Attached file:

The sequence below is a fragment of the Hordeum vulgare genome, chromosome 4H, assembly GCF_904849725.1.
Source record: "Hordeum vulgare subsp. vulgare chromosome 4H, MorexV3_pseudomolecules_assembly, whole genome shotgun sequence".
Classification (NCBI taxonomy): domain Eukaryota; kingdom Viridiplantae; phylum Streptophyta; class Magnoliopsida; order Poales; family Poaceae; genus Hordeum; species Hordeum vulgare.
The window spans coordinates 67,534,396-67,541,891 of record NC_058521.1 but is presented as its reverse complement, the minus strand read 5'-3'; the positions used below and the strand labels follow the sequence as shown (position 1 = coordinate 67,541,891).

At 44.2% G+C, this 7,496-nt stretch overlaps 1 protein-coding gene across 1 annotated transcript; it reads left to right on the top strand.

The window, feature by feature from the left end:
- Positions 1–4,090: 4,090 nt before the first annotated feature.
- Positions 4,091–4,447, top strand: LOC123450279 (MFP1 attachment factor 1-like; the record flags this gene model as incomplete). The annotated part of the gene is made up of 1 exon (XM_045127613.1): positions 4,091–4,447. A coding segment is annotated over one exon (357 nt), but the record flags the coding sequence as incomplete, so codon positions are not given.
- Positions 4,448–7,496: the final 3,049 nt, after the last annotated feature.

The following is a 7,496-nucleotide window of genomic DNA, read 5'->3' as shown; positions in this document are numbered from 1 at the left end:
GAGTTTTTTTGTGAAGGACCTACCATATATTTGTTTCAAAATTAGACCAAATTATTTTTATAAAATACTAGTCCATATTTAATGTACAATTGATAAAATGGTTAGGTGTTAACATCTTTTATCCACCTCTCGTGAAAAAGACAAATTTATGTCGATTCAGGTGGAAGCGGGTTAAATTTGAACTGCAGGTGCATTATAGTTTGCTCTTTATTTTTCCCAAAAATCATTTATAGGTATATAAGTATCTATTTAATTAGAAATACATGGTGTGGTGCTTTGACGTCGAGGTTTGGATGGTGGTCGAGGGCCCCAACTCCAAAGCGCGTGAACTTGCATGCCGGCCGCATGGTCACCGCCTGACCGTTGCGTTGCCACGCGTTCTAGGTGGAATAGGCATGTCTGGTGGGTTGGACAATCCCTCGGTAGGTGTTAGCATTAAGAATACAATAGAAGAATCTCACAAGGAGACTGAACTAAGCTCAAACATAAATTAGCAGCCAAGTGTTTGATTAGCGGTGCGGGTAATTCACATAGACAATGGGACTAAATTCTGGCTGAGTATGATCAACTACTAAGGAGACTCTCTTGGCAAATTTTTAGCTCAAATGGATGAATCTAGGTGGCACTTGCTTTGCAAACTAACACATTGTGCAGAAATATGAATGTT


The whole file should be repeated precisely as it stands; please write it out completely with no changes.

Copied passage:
The sequence below is a fragment of the Hordeum vulgare genome, chromosome 4H, assembly GCF_904849725.1.
Source record: "Hordeum vulgare subsp. vulgare chromosome 4H, MorexV3_pseudomolecules_assembly, whole genome shotgun sequence".
Classification (NCBI taxonomy): domain Eukaryota; kingdom Viridiplantae; phylum Streptophyta; class Magnoliopsida; order Poales; family Poaceae; genus Hordeum; species Hordeum vulgare.
The window spans coordinates 67,534,396-67,541,891 of record NC_058521.1 but is presented as its reverse complement, the minus strand read 5'-3'; the positions used below and the strand labels follow the sequence as shown (position 1 = coordinate 67,541,891).

At 44.2% G+C, this 7,496-nt stretch overlaps 1 protein-coding gene across 1 annotated transcript; it reads left to right on the top strand.

The window, feature by feature from the left end:
- Positions 1–4,090: 4,090 nt before the first annotated feature.
- Positions 4,091–4,447, top strand: LOC123450279 (MFP1 attachment factor 1-like; the record flags this gene model as incomplete). The annotated part of the gene is made up of 1 exon (XM_045127613.1): positions 4,091–4,447. A coding segment is annotated over one exon (357 nt), but the record flags the coding sequence as incomplete, so codon positions are not given.
- Positions 4,448–7,496: the final 3,049 nt, after the last annotated feature.

The following is a 7,496-nucleotide window of genomic DNA, read 5'->3' as shown; positions in this document are numbered from 1 at the left end:
GAGTTTTTTTGTGAAGGACCTACCATATATTTGTTTCAAAATTAGACCAAATTATTTTTATAAAATACTAGTCCATATTTAATGTACAATTGATAAAATGGTTAGGTGTTAACATCTTTTATCCACCTCTCGTGAAAAAGACAAATTTATGTCGATTCAGGTGGAAGCGGGTTAAATTTGAACTGCAGGTGCATTATAGTTTGCTCTTTATTTTTCCCAAAAATCATTTATAGGTATATAAGTATCTATTTAATTAGAAATACATGGTGTGGTGCTTTGACGTCGAGGTTTGGATGGTGGTCGAGGGCCCCAACTCCAAAGCGCGTGAACTTGCATGCCGGCCGCATGGTCACCGCCTGACCGTTGCGTTGCCACGCGTTCTAGGTGGAATAGGCATGTCTGGTGGGTTGGACAATCCCTCGGTAGGTGTTAGCATTAAGAATACAATAGAAGAATCTCACAAGGAGACTGAACTAAGCTCAAACATAAATTAGCAGCCAAGTGTTTGATTAGCGGTGCGGGTAATTCACATAGACAATGGGACTAAATTCTGGCTGAGTATGATCAACTACTAAGGAGACTCTCTTGGCAAATTTTTAGCTCAAATGGATGAATCTAGGTGGCACTTGCTTTGCAAACTAACACATTGTGCAGAAATATGAATGTT